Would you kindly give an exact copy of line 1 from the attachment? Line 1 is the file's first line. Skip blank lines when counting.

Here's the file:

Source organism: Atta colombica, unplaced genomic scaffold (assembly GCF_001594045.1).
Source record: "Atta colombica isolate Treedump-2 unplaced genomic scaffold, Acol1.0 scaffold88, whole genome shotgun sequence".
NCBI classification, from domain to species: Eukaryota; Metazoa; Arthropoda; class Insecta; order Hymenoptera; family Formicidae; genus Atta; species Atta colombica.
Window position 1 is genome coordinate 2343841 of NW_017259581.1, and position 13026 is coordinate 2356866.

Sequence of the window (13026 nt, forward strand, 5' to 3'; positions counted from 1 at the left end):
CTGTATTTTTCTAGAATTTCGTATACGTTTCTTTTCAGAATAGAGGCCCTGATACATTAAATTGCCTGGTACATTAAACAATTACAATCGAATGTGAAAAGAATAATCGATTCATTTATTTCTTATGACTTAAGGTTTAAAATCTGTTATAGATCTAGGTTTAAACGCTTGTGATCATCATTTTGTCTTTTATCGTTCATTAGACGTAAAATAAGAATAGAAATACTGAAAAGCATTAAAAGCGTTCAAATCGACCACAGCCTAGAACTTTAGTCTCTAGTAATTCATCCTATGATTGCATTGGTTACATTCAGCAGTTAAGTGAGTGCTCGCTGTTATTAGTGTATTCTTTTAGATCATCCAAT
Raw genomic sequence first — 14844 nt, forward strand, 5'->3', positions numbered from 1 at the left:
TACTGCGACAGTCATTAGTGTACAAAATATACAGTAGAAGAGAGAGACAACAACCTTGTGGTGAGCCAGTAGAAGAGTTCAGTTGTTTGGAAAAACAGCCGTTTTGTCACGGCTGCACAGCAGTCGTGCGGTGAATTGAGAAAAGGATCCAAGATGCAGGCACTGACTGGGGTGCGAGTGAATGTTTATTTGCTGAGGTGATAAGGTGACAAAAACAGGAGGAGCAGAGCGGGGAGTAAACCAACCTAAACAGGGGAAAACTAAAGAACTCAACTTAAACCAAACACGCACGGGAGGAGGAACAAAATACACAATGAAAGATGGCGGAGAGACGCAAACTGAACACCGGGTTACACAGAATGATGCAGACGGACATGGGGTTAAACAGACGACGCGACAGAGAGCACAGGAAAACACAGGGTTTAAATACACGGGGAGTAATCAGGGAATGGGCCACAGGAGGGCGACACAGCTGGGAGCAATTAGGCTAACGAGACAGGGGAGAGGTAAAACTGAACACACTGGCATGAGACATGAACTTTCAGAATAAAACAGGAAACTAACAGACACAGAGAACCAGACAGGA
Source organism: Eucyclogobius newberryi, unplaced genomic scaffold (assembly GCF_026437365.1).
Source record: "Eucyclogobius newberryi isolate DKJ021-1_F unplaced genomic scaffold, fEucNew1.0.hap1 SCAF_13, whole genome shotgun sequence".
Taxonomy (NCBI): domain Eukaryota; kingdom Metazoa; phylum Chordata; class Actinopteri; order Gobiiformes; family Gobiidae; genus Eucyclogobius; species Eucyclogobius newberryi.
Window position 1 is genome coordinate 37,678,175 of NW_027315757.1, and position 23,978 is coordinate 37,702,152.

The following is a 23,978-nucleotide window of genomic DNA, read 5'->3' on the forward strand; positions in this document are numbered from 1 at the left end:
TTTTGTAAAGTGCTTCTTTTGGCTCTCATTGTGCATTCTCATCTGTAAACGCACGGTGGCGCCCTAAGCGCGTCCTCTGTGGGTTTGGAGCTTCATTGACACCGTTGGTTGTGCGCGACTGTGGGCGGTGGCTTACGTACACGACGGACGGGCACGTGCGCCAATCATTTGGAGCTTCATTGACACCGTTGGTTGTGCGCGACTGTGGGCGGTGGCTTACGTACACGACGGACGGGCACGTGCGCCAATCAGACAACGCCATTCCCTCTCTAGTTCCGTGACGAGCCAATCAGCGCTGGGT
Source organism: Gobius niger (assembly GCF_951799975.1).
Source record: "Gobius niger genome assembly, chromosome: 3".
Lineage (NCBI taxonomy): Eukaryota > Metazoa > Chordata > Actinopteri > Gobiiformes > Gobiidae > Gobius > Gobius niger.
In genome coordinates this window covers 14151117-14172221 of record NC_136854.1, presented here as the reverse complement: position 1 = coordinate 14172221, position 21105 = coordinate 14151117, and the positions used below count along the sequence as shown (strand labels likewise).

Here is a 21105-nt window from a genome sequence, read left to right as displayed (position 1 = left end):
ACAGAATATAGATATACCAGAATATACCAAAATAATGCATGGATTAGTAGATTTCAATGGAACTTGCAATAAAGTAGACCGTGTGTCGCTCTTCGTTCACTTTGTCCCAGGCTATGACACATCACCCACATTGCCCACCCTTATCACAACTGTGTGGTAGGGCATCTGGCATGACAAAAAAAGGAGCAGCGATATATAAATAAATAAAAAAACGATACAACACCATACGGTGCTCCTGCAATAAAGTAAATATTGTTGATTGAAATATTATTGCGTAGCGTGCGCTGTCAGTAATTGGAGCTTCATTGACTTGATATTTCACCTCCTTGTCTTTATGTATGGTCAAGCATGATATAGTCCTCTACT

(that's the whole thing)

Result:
Source organism: Atta colombica, unplaced genomic scaffold (assembly GCF_001594045.1).